Andrew Chambers made a nice career for himself as an undercover informant for the U.S. Drug Enforcement Administration (DEA). Over a 16-year period, the drug agency paid him more than $2.2 million for his efforts, leaving him in either first or second place as the DEA's all-time highest paid informant. Chambers, a smooth-talking practitioner of the "reverse sting," was involved in some 300 cases with at least 445 defendants, some of whom are now serving life sentences as a result of their dealings with him (http://www.drcnet.org/wol/124.html#scandals2and3).
Now, however, Chambers has been "deactivated" (DEA lingo for "suspended") as a growing scandal swirls around him, his DEA supervisors and a number of U.S. Attorneys. The problem is that at least three federal courts consider Chambers to be an incorrigible liar.
Chambers' career began to unravel last fall when a California public defender, H. Dean Stewart, won a two-year lawsuit forcing the DEA to reveal not only its payments to Chambers, but also his history of arrests, which the agency hid from defense lawyers. But it was only after the St. Louis Post-Dispatch, Chambers' hometown paper, ran an extensive investigative piece on January 16, that he was deactivated. And it was not Chambers' DEA supervisors who gave the order, but Attorney General Janet Reno, who acted after reading the story.
The Post-Dispatch reported that Chambers had perjured himself repeatedly in trials across the country. In order to bolster his credibility, Chambers consistently testified that he had no criminal record, but the newspaper found he had been arrested at least seven times on charges including soliciting a prostitute, impersonating a DEA agent, forging a loan document and larceny. Most of the charges were dropped (some by the intervention of his DEA handlers), but Chambers pled guilty to the solicitation charge in Denver in 1995.
As early as 1993, the 9th U.S. Circuit Court of Appeals in Pasadena, California wrote that Chambers had perjured himself repeatedly. Again in 1995, the 8th Circuit Court of Appeals in St. Louis agreed, condemning the government's tactics. And last June, U.S. District Court Judge Gladys Kessler in Washington, DC found that Chambers' serial perjury for the DEA was "very compelling" evidence of serious government misconduct.
Now defense attorneys around the country are mulling appeals of cases involving Chambers, and U.S. Attorneys in Florida and elsewhere have dropped at least 14 cases where Chambers was set to testify, according to a May 28 Post-Dispatch follow-up.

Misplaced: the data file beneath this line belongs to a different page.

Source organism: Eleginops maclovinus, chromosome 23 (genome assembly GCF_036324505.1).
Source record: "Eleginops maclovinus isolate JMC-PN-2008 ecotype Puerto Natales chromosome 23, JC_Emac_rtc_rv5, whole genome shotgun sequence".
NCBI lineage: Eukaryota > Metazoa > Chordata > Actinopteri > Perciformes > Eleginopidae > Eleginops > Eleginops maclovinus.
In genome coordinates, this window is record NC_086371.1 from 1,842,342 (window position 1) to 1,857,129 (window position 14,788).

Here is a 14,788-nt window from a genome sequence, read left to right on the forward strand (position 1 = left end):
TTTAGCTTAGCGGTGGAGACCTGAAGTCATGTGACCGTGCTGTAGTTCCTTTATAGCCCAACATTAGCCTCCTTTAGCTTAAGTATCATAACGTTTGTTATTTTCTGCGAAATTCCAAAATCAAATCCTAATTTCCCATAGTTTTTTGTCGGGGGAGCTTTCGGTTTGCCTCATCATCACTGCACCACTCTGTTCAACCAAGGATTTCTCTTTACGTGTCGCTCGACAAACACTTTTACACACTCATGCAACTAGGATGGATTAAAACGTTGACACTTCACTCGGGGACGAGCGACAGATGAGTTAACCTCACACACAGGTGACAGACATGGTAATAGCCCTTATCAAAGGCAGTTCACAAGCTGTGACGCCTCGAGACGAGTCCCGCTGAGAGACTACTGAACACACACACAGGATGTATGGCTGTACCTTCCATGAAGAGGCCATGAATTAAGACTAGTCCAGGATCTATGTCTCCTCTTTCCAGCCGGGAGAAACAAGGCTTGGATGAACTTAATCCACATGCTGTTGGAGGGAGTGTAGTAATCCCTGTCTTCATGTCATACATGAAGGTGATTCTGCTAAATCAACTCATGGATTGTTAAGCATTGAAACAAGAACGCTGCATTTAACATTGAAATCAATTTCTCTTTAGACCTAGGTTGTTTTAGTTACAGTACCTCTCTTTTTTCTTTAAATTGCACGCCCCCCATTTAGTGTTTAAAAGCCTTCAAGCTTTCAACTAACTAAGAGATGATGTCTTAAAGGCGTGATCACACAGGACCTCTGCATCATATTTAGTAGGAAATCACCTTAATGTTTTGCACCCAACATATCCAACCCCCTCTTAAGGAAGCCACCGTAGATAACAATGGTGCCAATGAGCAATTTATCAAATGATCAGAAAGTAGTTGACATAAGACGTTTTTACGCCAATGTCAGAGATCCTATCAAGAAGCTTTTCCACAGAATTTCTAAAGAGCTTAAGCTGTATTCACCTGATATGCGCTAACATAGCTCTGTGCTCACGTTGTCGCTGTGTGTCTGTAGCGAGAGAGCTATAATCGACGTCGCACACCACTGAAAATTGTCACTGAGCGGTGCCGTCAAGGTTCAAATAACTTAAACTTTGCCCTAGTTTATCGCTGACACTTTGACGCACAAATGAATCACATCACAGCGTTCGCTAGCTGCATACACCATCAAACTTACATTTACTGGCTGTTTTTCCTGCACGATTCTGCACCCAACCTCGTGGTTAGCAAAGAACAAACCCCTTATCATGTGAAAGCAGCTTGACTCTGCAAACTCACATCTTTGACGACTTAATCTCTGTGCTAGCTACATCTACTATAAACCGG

That Chambers lied repeatedly to help his bosses send hundreds of people to prison is scandal enough, but that's only the half of it. According to the Post-Dispatch and the Tampa Tribune, Chambers' DEA supervisors are now engaged in covering-up their earlier cover-up of his criminal history and proclivity for perjury.
As many as two dozen St. Louis DEA agents are being investigated by the agency (!) to see whether they knew their witness was lying. Some agents clearly knew, since they had helped him squirm out from under arrests for soliciting, impersonating an agent and suspicion of forgery.
But the person in charge of the investigation, DEA Chief of Operations Richard Fiano, seems to have his own problems with the truth. Fiano told the newspaper that he was unaware of Chambers' perjury until last August, but DEA records show its chief counsel's office was aware of the problem last May. Also, the agency had just fought the two-year battle with public defender Stewart to keep the information secret.
And, the Post-Dispatch reported, DEA's February internal report on the cover-up was also full of lies:
Fiano, who is in charge of DEA's 4500 agents and approximately the same number of informants, also claimed that once alerted to problems with Chambers last August he immediately "put a hold" on using him. Not quite true. DEA records show that agents could continue to use Chambers with approval from the special agent in charge at one of the agency's 21 field offices. Chambers was not actually "deactivated" until February and, by the way, even that suspension is not total: the DEA says Chambers can continue to work on existing cases.
DEA remains the only agency investigating its use of Chambers. Its congressional overseers seem uninterested as well; during April's confirmation hearing for acting DEA administrator Donnie Marshall, the Senate Judiciary Committee couldn't find the energy to broach the subject.